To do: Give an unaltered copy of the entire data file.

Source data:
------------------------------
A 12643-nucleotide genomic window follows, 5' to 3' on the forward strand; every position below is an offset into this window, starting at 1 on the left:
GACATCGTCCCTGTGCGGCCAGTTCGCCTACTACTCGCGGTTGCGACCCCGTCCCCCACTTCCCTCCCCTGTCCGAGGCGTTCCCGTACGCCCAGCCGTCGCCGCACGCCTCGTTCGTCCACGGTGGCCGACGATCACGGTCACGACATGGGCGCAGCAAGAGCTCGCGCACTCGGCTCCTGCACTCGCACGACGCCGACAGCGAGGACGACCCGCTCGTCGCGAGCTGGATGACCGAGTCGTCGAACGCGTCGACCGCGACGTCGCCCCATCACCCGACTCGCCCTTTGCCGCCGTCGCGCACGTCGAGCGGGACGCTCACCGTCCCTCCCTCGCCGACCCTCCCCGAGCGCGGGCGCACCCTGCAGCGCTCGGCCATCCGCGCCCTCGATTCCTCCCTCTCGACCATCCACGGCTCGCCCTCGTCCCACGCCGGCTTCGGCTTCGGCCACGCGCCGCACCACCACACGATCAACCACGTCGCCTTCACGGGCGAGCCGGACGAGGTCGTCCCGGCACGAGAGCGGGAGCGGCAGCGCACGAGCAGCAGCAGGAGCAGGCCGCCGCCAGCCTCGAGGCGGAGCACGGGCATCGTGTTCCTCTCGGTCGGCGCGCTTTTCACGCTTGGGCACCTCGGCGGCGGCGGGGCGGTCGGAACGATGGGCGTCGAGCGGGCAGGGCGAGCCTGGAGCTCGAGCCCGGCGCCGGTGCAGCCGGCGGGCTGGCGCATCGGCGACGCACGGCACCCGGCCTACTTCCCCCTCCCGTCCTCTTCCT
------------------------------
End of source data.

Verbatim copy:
A 12643-nucleotide genomic window follows, 5' to 3' on the forward strand; every position below is an offset into this window, starting at 1 on the left:
GACATCGTCCCTGTGCGGCCAGTTCGCCTACTACTCGCGGTTGCGACCCCGTCCCCCACTTCCCTCCCCTGTCCGAGGCGTTCCCGTACGCCCAGCCGTCGCCGCACGCCTCGTTCGTCCACGGTGGCCGACGATCACGGTCACGACATGGGCGCAGCAAGAGCTCGCGCACTCGGCTCCTGCACTCGCACGACGCCGACAGCGAGGACGACCCGCTCGTCGCGAGCTGGATGACCGAGTCGTCGAACGCGTCGACCGCGACGTCGCCCCATCACCCGACTCGCCCTTTGCCGCCGTCGCGCACGTCGAGCGGGACGCTCACCGTCCCTCCCTCGCCGACCCTCCCCGAGCGCGGGCGCACCCTGCAGCGCTCGGCCATCCGCGCCCTCGATTCCTCCCTCTCGACCATCCACGGCTCGCCCTCGTCCCACGCCGGCTTCGGCTTCGGCCACGCGCCGCACCACCACACGATCAACCACGTCGCCTTCACGGGCGAGCCGGACGAGGTCGTCCCGGCACGAGAGCGGGAGCGGCAGCGCACGAGCAGCAGCAGGAGCAGGCCGCCGCCAGCCTCGAGGCGGAGCACGGGCATCGTGTTCCTCTCGGTCGGCGCGCTTTTCACGCTTGGGCACCTCGGCGGCGGCGGGGCGGTCGGAACGATGGGCGTCGAGCGGGCAGGGCGAGCCTGGAGCTCGAGCCCGGCGCCGGTGCAGCCGGCGGGCTGGCGCATCGGCGACGCACGGCACCCGGCCTACTTCCCCCTCCCGTCCTCTTCCT